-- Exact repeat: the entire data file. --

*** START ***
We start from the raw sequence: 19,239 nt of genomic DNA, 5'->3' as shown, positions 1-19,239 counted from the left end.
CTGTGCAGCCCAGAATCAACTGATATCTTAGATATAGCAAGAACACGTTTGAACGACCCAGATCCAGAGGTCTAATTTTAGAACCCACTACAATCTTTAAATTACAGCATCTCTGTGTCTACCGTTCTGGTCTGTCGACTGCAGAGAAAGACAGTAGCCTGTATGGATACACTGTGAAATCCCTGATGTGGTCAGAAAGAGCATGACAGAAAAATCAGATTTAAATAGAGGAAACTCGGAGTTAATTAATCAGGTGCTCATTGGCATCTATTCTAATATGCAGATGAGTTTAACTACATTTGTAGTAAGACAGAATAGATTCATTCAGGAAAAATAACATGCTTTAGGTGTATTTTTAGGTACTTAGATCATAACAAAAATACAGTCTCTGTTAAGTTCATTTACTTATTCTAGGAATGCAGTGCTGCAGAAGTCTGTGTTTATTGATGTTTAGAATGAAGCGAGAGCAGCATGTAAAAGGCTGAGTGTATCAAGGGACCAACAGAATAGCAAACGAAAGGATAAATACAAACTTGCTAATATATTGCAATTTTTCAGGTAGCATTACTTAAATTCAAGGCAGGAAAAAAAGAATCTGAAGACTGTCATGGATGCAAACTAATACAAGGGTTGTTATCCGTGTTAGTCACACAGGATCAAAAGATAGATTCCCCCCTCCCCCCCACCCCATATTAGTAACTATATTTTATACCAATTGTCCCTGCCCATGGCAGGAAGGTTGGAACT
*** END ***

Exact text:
We start from the raw sequence: 19,239 nt of genomic DNA, 5'->3' as shown, positions 1-19,239 counted from the left end.
CTGTGCAGCCCAGAATCAACTGATATCTTAGATATAGCAAGAACACGTTTGAACGACCCAGATCCAGAGGTCTAATTTTAGAACCCACTACAATCTTTAAATTACAGCATCTCTGTGTCTACCGTTCTGGTCTGTCGACTGCAGAGAAAGACAGTAGCCTGTATGGATACACTGTGAAATCCCTGATGTGGTCAGAAAGAGCATGACAGAAAAATCAGATTTAAATAGAGGAAACTCGGAGTTAATTAATCAGGTGCTCATTGGCATCTATTCTAATATGCAGATGAGTTTAACTACATTTGTAGTAAGACAGAATAGATTCATTCAGGAAAAATAACATGCTTTAGGTGTATTTTTAGGTACTTAGATCATAACAAAAATACAGTCTCTGTTAAGTTCATTTACTTATTCTAGGAATGCAGTGCTGCAGAAGTCTGTGTTTATTGATGTTTAGAATGAAGCGAGAGCAGCATGTAAAAGGCTGAGTGTATCAAGGGACCAACAGAATAGCAAACGAAAGGATAAATACAAACTTGCTAATATATTGCAATTTTTCAGGTAGCATTACTTAAATTCAAGGCAGGAAAAAAAGAATCTGAAGACTGTCATGGATGCAAACTAATACAAGGGTTGTTATCCGTGTTAGTCACACAGGATCAAAAGATAGATTCCCCCCTCCCCCCCACCCCATATTAGTAACTATATTTTATACCAATTGTCCCTGCCCATGGCAGGAAGGTTGGAACT